Railway privatisation in Argentina
Railway privatisation in Argentina was a process which began in 1993 under the presidency of Carlos Menem, following a series of neoliberal economic reforms. This primarily consisted of breaking-up the state-owned railway company Ferrocarriles Argentinos (FA) and allowing the former lines to be operated by private companies instead of the state. This policy was met with widespread criticism and proved catastrophic for the Argentine railways whose service worsened significantly in the years that followed, with entire lines closing and infrastructure deteriorating beyond repair. Privatisation was ultimately reversed in 2015 with the creation of Nuevos Ferrocarriles Argentinos.
Since railway nationalisation in 1948, during the presidency of Juan Perón, the network had been operated by the state-owned company Ferrocarriles Argentinos (FA) which comprised the six relatively independent divisions, Sarmiento, Mitre, Urquiza, San Martín, Belgrano and Roca.
By the time that President Carlos Menem's administration took over the Government in 1989 FA had a serious economic deficit, with no investment projected and a high amount of social charges owed to the state. The amount of freight services had considerably decreased between 1970 and 1990, going from 13,500 million of tons to 7,500 millions twenty years after (almost a 55%). The infrastructure and rolling stock were seriously deteriorated, with the exception of central network. Most part of locomotives and coaches had become obsolete therefore the costs of mainteanance had also increased. The aim was to reduce FA's deficit previous to a major restructuring of the company.
With the railway network's chronic deficit having risen to USD 355 million per year (about USD 1 million per day), the National Congress adopted Law 23,696 (named "Ley de Reforma del Estado") that began the privatisation process in 1989.
The Law allowed president Menem to declare a state of emergency over any state-owned company with the objective to proceed to a privatisation or closure of that company. In November 1989, Menem pronounced his famous threat to any railworkers contemplating strike action: "Ramal que para, ramal que cierra" ("A line that goes on strike is a line that will be shut").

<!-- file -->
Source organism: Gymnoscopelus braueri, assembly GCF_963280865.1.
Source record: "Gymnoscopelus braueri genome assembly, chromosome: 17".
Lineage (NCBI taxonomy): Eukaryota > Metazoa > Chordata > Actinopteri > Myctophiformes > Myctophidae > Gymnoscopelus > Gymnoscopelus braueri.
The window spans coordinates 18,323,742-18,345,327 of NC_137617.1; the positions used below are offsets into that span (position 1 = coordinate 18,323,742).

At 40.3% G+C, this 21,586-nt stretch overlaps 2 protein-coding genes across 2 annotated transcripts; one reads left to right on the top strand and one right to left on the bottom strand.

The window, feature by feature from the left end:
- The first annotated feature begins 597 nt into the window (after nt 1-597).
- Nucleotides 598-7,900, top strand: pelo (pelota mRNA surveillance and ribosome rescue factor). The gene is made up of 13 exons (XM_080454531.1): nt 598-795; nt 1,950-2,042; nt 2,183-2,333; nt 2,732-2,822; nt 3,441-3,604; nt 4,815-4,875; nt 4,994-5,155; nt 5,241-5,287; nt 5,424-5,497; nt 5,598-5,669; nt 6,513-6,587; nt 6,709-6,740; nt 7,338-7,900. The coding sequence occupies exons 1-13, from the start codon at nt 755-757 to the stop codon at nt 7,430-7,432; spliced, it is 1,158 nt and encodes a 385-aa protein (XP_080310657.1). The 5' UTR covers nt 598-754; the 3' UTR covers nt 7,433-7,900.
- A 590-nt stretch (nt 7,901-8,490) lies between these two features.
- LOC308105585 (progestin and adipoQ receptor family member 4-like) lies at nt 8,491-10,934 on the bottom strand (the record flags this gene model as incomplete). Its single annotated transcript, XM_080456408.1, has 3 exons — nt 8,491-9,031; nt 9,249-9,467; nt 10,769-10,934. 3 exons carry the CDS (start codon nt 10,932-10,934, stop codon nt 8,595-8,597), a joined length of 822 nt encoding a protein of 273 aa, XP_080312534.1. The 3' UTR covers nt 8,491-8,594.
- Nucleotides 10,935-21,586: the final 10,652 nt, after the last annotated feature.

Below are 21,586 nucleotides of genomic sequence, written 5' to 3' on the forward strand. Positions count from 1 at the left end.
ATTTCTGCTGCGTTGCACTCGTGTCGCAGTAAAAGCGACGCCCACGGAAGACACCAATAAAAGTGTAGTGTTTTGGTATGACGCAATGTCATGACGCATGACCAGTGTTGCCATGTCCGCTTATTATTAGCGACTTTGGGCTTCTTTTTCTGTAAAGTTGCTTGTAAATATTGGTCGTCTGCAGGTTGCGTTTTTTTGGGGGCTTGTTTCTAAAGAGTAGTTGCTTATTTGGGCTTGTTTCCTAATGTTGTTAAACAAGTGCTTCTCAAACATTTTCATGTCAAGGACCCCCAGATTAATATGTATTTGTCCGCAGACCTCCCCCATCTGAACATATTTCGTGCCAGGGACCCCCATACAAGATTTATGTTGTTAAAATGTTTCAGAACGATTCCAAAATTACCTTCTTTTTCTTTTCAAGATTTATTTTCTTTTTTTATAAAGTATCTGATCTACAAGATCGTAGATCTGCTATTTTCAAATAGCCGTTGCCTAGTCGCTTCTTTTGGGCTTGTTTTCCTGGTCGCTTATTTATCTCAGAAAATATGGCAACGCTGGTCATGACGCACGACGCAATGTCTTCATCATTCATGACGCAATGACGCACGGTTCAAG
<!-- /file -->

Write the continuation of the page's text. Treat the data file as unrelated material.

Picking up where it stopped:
Although FA supported the idea of operating the freight line competing with private companies, the Ministry of Public Works (assisted by the World Bank) excluded FA from the activity, allowing only private concessionaires to operate the lines. In 1990 a program of restructuring was signed by FA, the Ministry and the World Bank. That agreement was the first official document to suggest the possibility to exclude FA from the opearation of public transport.
The government granted concessions for a term of 30 years, extensible to 10 years else. It was also established that investments made by private operators became property of the state when the contract of concession finished. The concessionaire only kept the rolling stock or other goods acquired during the term of concession.
For freight transport, the government established zones of interest according to traffic. The first section was Rosario–Bahía Blanca with a traffic estimated in 2,000,000 tones carried by year along its 5,300-km length. The second section was the Urquiza Railway with 1,200,000 ton per year along 2,700-km length. The third section was Mitre Railway with 2,500,000 tons (also considering the possibility of passenger services) in its 4,800-km length. The San Martín Railway was included as the fourth section, with 4,700-km length
Most part of Roca Railway was granted in concession to Ferrosur Roca, property of Loma Negra, the largest cement producer of Argentina. The San Martín was granted to Buenos Aires al Pacífico S.A. while Sarmiento was granted to Ferroexpreso Pampeano (owned by Techint), Urquiza to Ferrocarril Mesopotámico and Mitre to Nuevo Central Argentino.
Only the Belgrano Railway freight service remained under the control of the state due to lack of interest from private inversors. Nevertheless, the railway would be granted to Belgrano Cargas S.A., a consortium established by railway union "Unión Ferroviaria" in 1999. That same year, Brazilian company América Latina Logística (ALL) took over the Urquiza and San Martín lines replacing Ferrocarril Mesopotámico and BAP respectively.
Freight services were granted in concession as follows:
|Concessionaire||Railway/s||Gauge (mm)||Length (km)||Period|
|Ferroexpreso Pampeano||Sarmiento, Roca1||1,676||5,094||1991–present|
|Nuevo Central Argentino||Mitre||1,676||4,900||1992–present|
|Buenos Aires al Pacifíco 2||San Martín||1,676||5,690||1993-1999|
|Mesopotámico General Urquiza||Urquiza||1,435||2,704||1993-1999|
|América Latina Logística||Urquiza||1,435||2,704||1999-2013|
|Belgrano Cargas 2||Belgrano||1,000||9,860||1999-2013|
- 1 Only the Rosario and Puerto Belgrano line.
- 2 Not to be confused with the British-owned company Buenos Aires and Pacific Railway, the original concessionary and builder of the line that had been awarded concession in 1872.
- 2 Took over by state-owned Belgrano Cargas y Logística in 2013.
Commuter rail (Buenos Aires)